We can all be grateful, we suppose, that some-where along the line Congress had the decency to quietly drop the word simplification from the Tax Reform Act of 1986. Had it not done so, it's likely that millions of taxpayers and professional tax preparers who are now starting to look into the new law as it applies to 1987 income would find themselves rolling on the floor in uncontrollable laughter. Either that or the nation's health-care services would be forced to cope with an epidemic of apoplexy. For the consensus of tax professionals is that the new Form 1040 and the regulations that stand behind it, far from being simplified, are in fact stupefyingly difficult. In the words of one tax-course teacher, "It's the most confusing thing I've ever seen."
Don't blame the Internal Revenue Service. It only enforces the law that Congress writes. The reformed tax code, as it finally emerged, turned out to be considerably longer than the canon that it replaced, and for a lot of taxpayers it will prove to be considerably more complex to apply. This doesn't mean that when all the numbers have been crunched and the bottom line stands revealed the new code won't prove beneficial--i.e., money-saving--for many Americans. But pretty clearly getting there won't be half the fun. It's a safe bet that whoever said that it's the journey and not the destination that counts wasn't thinking of Form 1040.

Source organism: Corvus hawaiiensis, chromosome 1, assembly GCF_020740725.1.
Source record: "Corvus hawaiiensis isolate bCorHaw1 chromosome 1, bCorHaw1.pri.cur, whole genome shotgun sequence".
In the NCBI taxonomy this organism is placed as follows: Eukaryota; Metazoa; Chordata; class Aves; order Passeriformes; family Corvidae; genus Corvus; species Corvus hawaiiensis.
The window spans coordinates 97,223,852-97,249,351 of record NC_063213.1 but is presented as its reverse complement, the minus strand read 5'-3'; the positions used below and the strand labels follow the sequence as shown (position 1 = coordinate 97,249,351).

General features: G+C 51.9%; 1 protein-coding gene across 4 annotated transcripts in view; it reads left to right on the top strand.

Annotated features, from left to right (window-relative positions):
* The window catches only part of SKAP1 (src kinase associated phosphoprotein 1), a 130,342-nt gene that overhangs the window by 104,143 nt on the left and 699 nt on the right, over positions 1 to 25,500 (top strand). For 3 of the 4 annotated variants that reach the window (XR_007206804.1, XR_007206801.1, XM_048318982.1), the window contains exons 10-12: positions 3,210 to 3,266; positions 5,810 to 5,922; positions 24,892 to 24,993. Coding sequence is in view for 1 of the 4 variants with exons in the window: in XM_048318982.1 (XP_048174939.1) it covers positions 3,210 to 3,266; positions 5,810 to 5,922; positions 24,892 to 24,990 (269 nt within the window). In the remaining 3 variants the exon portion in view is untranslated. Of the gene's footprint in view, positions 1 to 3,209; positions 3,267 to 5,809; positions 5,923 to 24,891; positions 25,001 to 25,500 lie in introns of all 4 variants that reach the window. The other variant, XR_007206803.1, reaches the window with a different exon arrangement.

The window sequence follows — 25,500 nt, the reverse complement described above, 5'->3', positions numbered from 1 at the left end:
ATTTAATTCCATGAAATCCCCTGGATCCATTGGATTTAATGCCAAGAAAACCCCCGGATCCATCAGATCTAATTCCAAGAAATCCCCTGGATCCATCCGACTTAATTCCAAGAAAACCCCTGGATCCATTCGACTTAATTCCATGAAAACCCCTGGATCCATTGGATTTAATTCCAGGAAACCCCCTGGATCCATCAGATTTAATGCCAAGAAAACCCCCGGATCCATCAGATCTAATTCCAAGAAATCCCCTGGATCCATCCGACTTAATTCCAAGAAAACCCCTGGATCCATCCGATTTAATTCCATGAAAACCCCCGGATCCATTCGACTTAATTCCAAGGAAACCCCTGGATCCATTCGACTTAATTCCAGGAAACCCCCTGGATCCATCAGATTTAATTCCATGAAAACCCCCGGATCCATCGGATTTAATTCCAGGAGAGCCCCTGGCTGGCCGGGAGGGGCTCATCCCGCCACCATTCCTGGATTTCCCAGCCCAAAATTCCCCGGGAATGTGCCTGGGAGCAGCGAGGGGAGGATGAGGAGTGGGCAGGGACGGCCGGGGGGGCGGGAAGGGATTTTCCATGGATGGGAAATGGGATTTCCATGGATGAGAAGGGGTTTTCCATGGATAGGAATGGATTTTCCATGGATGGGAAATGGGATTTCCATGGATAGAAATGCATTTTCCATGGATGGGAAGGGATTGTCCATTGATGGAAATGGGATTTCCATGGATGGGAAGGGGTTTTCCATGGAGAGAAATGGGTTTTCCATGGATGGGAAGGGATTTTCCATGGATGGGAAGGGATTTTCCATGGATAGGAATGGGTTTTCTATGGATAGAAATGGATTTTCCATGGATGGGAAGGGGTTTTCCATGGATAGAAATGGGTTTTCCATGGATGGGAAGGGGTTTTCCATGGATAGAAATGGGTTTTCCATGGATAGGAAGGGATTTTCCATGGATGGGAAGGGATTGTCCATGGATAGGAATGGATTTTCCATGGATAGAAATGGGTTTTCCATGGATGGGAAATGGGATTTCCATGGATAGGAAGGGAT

One consequence is that a lot more people will probably have to turn to the services of tax preparers. This raises at least three problems. First, some professionals are warning that the extra time needed to do many returns means that they can't take on new clients. Second, the added time means that the cost of tax preparation will go up. Third, that cost is no longer a tax-deductible expense. Only when tax-preparation charges and other miscellaneous expenses exceed 2% of adjusted gross income can any tax savings occur.
The IRS, recognizing what Congress hath wrought, is this year adding 1,000 taxpayer service personnel to answer questions, 900 more toll-free telephone lines and 2,000 volunteers to give advice at schools, churches and IRS offices. That should help. What would help most of all, of course, is a tax law that was indeed simplified. Washington accountant David Berenson has this suggestion: Before any new tax code is adopted, every member of Congress should be forced to sit down and prove that he can fill out a tax return himself. We like that proposal. Congress, on its part, would probably respond with uncontrollable laughter.